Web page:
Saturday, December 5, 2009

You Are What You Search: Part 1

As the web continues to evolve, it is becoming more and more common for search tools to offer a personalized experience to the end user. In my next few posts, I'd like to explore some of the emerging trends that are destined to impact in the ways we explore on the World Wide Web.

What's the Motivation?
A few years ago, I was intrigued by the introduction of, a search engine hosted by Amazon, that promised to save a history of anyone's searches. My initial thought was that such information might be useful in an archeological sense, allowing future generations to see what held our interest at a given time. Dose of Reality: A9 search data was collated with each user's Amazon account.

A-9 has since moved on to new search strategies, including the acquisition of SnapTell, a mobile app that identifies CDs, books, DVDs, and videogames based on cover photos. Dose of Reality: Amazon sells CDs, books, DVDs and videogames.

In Whose Best Interest?

It's now been confirmed by SearchEngineLand, that Google has been personalizing search results for me, based on my past searches and click-throughs, but my search engine of choice actually knows much more about me than that. Consider the data that Google has collected through your use of Google Apps by visiting your personal Google Dashboard.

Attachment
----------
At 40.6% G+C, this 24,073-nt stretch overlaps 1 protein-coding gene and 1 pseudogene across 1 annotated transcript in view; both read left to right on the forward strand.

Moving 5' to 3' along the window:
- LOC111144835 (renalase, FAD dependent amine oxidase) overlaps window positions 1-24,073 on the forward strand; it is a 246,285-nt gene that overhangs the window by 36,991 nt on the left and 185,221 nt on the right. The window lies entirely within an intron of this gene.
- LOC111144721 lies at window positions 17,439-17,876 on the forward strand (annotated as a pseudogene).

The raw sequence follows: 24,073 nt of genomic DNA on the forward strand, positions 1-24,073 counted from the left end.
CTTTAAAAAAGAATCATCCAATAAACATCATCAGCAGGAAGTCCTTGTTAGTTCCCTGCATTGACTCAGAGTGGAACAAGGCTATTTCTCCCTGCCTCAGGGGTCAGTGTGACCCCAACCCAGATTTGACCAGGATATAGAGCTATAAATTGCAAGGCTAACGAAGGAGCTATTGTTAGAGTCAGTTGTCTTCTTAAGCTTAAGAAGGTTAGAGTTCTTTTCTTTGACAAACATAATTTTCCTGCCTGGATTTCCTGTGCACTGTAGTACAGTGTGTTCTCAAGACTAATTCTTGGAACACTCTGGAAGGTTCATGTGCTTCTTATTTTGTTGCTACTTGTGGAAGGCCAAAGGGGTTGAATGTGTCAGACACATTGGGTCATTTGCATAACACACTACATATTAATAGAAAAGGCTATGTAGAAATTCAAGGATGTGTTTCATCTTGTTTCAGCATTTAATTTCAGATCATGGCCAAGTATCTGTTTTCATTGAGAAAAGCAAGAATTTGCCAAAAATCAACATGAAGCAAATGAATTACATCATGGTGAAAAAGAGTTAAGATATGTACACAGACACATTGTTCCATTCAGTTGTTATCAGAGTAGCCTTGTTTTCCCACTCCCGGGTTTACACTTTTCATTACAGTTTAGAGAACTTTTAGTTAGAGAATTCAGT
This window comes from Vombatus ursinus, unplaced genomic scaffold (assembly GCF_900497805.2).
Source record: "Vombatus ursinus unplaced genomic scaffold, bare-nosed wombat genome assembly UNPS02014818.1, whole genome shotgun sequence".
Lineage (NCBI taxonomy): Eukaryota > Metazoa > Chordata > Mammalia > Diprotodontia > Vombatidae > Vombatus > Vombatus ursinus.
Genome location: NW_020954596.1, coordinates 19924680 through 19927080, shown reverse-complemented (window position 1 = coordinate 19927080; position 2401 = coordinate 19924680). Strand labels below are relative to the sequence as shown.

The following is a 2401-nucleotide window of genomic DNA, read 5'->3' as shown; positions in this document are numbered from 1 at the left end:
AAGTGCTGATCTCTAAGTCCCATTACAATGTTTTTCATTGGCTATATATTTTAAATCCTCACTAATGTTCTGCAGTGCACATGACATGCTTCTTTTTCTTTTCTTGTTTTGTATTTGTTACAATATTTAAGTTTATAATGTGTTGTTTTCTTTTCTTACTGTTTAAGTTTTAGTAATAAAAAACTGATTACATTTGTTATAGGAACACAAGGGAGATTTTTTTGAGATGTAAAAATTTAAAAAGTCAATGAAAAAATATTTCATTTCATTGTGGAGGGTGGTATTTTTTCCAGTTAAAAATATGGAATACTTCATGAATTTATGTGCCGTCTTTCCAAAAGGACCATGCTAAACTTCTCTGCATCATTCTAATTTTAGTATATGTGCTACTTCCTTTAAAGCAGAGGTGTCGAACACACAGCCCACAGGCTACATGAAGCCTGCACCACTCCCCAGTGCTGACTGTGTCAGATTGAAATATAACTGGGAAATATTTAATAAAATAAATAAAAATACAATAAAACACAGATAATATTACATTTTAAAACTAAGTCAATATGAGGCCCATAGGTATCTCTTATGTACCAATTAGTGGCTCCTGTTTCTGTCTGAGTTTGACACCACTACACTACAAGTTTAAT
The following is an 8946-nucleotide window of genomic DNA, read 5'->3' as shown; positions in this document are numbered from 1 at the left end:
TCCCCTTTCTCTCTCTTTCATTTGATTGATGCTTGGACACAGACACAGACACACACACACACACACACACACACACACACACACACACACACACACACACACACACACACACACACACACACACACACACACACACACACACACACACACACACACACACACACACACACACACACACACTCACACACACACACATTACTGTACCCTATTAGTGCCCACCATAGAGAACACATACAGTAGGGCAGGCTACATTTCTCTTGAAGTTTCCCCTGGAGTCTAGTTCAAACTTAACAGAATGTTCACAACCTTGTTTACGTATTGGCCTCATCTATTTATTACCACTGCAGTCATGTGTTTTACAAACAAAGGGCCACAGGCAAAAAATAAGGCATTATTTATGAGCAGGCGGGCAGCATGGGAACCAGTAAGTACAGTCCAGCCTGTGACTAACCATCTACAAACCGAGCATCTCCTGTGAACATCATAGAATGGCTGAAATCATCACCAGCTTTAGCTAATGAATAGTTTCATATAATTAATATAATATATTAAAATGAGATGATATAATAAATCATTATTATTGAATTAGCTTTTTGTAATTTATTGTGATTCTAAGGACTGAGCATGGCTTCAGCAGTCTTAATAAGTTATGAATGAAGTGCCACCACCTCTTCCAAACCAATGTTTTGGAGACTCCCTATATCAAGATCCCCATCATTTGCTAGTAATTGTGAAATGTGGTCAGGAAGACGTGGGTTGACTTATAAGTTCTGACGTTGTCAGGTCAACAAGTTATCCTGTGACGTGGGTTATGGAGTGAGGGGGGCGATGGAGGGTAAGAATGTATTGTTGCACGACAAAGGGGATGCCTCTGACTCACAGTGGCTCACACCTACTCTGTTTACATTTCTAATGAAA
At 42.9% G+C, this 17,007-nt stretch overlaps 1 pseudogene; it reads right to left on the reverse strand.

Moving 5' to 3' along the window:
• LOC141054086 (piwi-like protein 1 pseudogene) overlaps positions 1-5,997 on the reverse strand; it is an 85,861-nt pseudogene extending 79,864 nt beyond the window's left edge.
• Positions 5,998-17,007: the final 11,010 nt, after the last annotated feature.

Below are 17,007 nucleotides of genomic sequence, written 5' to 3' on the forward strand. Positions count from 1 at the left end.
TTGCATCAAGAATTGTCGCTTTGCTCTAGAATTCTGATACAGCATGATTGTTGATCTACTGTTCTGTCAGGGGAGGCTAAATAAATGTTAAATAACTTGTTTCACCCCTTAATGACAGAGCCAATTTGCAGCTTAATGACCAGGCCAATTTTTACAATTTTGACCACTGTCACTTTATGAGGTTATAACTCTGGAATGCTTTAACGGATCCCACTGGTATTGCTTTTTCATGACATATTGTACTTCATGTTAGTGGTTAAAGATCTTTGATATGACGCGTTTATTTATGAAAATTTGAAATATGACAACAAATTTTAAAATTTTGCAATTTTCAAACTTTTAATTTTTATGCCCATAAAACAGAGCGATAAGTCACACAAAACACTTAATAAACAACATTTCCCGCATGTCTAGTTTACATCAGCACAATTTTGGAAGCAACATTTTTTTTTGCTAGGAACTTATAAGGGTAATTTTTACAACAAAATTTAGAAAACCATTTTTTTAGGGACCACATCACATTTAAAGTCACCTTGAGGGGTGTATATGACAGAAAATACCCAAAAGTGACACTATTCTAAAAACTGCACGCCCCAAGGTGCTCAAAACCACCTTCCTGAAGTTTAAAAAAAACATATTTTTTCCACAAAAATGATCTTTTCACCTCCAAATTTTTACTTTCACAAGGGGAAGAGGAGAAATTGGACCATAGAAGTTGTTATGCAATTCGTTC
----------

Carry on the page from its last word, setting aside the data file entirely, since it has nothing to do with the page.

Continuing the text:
Although the potential for archived search histories was known to me, it was a bit of an awakening today, to come across my personal Google Web History. If you have a Google account, you've been presented with Terms of Service, and have granted permission for Google to use what you submit, post or display (11.1). If you're concerned about the security of this data, the Google Privacy Centre might allay your fears.

What does the Future Hold?
Whether or not Amazon and Google follow parallel or intersecting paths, these two giants play key roles in Epic 2015 an visionary piece (now almost 5 years old) that extrapolates current trends.

Google and Amazon each offer some terrific 'Free' tools, but maybe it's high time we consder the price we're really paying?
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